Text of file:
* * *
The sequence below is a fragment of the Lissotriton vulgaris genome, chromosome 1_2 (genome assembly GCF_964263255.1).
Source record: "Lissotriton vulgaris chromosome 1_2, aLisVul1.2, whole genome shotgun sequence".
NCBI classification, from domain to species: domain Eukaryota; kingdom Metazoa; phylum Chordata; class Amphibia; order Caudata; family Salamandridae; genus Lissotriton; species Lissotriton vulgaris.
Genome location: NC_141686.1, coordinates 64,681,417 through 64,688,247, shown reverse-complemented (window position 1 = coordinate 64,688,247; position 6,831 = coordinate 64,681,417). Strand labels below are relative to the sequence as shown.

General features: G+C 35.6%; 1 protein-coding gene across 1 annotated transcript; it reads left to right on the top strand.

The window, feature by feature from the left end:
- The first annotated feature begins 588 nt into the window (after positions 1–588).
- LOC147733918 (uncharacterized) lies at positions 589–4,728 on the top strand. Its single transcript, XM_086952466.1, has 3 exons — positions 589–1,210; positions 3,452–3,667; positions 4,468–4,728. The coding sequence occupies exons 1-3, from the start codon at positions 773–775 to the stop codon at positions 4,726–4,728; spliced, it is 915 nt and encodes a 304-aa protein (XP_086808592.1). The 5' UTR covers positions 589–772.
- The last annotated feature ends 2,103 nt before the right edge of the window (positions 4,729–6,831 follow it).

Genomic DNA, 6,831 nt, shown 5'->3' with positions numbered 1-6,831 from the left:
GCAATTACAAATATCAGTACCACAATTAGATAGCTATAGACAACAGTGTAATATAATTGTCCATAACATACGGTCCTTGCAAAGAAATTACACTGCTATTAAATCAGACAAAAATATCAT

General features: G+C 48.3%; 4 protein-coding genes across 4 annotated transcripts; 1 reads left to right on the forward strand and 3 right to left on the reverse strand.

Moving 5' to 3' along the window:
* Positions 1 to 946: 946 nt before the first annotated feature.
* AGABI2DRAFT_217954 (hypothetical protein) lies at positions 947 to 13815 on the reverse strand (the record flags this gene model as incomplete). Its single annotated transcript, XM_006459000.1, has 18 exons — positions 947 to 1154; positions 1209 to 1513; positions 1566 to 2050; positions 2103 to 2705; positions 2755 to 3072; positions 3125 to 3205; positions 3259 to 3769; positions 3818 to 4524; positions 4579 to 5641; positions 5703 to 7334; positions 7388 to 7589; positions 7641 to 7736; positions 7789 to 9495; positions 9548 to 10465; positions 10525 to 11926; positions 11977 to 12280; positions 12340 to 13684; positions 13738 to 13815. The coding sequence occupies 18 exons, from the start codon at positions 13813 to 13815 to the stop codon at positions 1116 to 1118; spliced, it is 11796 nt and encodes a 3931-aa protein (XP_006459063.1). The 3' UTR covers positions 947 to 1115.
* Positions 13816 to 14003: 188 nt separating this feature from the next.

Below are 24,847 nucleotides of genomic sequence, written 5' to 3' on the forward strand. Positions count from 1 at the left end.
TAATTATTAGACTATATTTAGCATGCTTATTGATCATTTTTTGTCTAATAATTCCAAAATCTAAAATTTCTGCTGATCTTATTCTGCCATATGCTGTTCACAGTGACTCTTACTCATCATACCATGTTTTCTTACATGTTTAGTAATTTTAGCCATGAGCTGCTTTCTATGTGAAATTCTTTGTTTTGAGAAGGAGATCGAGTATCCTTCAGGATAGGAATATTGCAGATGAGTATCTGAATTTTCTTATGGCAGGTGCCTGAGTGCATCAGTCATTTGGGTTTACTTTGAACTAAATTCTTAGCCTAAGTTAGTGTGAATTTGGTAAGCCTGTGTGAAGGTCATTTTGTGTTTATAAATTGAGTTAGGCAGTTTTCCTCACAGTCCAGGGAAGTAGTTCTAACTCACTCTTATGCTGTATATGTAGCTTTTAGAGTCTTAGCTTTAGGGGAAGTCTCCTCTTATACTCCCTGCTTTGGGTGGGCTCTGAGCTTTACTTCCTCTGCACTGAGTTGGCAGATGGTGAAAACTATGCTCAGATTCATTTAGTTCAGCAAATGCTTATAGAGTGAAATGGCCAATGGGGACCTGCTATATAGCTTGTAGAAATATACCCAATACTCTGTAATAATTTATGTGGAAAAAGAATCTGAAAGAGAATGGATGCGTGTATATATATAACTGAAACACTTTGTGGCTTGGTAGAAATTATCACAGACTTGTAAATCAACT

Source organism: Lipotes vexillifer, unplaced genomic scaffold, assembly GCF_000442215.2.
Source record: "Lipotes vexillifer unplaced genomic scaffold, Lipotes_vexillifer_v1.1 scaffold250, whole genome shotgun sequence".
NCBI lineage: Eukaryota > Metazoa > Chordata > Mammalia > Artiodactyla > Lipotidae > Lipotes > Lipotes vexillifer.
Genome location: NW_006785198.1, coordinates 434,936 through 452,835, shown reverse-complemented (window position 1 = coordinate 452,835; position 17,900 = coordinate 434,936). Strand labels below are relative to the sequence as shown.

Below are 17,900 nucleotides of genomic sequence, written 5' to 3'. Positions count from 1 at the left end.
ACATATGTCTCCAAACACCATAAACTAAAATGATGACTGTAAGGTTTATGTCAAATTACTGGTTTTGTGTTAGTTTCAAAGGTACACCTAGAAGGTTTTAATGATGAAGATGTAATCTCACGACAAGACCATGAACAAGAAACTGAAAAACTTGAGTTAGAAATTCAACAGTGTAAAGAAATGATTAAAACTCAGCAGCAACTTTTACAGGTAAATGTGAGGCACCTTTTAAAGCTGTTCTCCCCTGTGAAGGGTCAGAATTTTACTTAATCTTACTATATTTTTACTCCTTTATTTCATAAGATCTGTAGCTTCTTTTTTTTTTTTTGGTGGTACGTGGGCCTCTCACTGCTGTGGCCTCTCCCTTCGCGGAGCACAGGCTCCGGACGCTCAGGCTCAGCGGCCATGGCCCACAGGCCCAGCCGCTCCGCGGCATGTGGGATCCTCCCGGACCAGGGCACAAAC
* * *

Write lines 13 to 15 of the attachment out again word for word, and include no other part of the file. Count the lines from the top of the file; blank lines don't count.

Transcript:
Moving 5' to 3' along the window:
* Positions 1 to 946: 946 nt before the first annotated feature.
* AGABI2DRAFT_217954 (hypothetical protein) lies at positions 947 to 13815 on the reverse strand (the record flags this gene model as incomplete). Its single annotated transcript, XM_006459000.1, has 18 exons — positions 947 to 1154; positions 1209 to 1513; positions 1566 to 2050; positions 2103 to 2705; positions 2755 to 3072; positions 3125 to 3205; positions 3259 to 3769; positions 3818 to 4524; positions 4579 to 5641; positions 5703 to 7334; positions 7388 to 7589; positions 7641 to 7736; positions 7789 to 9495; positions 9548 to 10465; positions 10525 to 11926; positions 11977 to 12280; positions 12340 to 13684; positions 13738 to 13815. The coding sequence occupies 18 exons, from the start codon at positions 13813 to 13815 to the stop codon at positions 1116 to 1118; spliced, it is 11796 nt and encodes a 3931-aa protein (XP_006459063.1). The 3' UTR covers positions 947 to 1115.